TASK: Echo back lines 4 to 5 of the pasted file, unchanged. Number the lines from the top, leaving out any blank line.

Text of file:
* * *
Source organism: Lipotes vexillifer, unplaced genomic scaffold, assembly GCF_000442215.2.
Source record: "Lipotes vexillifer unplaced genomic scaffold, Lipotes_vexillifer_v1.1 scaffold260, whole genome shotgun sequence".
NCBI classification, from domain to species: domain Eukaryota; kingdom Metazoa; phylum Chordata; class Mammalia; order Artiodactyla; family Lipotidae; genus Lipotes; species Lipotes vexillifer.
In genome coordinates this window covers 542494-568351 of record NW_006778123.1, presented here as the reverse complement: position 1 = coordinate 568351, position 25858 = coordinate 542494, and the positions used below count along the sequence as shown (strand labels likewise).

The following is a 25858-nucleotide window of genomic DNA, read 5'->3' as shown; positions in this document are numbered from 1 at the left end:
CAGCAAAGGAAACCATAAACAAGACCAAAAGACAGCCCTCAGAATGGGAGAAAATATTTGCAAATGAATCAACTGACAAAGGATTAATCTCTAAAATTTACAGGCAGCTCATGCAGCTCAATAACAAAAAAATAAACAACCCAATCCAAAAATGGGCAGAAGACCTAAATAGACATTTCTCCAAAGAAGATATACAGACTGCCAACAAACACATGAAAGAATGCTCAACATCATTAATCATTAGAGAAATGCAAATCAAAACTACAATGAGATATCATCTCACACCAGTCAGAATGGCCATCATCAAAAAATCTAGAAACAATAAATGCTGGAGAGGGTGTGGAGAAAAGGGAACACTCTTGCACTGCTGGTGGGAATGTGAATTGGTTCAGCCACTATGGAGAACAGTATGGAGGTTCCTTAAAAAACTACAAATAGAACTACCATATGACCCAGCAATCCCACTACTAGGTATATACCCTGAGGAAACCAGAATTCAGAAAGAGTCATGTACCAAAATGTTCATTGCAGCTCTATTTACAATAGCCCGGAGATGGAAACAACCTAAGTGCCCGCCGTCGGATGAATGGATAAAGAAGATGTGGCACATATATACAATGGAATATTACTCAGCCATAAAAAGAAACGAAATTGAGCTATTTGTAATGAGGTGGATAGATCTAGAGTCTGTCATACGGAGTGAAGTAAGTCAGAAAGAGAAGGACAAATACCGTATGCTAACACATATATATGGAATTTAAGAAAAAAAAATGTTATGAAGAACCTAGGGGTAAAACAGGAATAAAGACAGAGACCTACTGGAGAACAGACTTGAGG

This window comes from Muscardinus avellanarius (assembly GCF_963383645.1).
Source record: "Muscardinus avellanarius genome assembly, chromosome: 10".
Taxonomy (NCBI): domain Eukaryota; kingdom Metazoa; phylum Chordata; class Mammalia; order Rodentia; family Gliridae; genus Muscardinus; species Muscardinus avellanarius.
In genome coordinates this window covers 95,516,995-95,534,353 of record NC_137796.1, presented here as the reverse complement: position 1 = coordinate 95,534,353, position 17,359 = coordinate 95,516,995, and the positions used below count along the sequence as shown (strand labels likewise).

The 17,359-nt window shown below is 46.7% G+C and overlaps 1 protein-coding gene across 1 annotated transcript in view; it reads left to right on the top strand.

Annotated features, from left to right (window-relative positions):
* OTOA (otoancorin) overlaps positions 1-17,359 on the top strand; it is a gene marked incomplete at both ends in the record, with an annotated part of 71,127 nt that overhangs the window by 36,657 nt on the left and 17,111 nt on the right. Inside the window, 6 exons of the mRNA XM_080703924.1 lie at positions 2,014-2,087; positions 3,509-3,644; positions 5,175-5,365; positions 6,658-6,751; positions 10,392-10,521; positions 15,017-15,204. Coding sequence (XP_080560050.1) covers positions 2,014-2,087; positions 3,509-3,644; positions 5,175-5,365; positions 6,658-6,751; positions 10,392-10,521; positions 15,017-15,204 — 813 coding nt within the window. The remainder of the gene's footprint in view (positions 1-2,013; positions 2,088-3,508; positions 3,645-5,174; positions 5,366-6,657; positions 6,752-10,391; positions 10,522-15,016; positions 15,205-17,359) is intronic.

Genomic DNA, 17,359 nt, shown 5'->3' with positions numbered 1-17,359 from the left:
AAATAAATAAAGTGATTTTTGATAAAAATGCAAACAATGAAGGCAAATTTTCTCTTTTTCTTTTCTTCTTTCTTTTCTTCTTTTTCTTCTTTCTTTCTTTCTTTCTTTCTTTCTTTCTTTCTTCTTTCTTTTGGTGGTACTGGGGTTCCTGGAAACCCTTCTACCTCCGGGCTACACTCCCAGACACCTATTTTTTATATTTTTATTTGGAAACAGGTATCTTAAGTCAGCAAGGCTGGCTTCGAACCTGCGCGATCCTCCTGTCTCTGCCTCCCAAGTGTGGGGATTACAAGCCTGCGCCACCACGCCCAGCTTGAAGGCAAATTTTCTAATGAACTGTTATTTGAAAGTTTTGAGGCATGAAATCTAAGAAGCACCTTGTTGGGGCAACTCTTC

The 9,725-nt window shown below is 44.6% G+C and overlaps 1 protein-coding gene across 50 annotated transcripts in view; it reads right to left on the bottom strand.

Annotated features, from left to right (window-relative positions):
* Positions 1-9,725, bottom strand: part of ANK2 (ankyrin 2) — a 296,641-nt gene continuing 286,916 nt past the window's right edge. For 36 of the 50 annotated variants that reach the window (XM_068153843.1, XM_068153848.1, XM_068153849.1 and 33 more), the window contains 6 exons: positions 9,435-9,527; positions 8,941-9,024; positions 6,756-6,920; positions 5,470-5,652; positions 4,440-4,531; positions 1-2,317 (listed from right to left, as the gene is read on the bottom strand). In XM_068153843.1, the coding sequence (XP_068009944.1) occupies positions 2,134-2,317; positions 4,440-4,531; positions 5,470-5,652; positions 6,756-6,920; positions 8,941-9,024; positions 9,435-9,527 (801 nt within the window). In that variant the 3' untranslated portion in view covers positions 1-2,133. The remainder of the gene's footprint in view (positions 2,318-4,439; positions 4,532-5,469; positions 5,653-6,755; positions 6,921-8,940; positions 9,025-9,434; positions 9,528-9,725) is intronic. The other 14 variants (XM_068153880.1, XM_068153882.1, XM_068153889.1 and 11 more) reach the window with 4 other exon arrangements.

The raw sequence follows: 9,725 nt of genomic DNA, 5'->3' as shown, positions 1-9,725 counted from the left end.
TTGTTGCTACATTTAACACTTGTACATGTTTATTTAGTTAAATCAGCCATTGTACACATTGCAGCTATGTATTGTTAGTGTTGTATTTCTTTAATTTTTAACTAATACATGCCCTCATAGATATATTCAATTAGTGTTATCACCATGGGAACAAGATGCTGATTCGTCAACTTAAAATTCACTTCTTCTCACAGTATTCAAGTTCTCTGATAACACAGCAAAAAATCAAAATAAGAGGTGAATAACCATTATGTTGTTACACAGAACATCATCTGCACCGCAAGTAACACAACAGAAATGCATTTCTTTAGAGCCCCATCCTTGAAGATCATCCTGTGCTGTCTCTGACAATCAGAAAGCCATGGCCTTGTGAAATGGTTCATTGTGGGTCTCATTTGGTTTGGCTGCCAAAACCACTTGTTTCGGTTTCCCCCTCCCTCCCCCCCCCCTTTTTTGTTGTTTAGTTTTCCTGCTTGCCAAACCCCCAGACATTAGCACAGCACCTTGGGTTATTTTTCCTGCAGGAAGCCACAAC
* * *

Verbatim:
In genome coordinates this window covers 542494-568351 of record NW_006778123.1, presented here as the reverse complement: position 1 = coordinate 568351, position 25858 = coordinate 542494, and the positions used below count along the sequence as shown (strand labels likewise).

The following is a 25858-nucleotide window of genomic DNA, read 5'->3' as shown; positions in this document are numbered from 1 at the left end: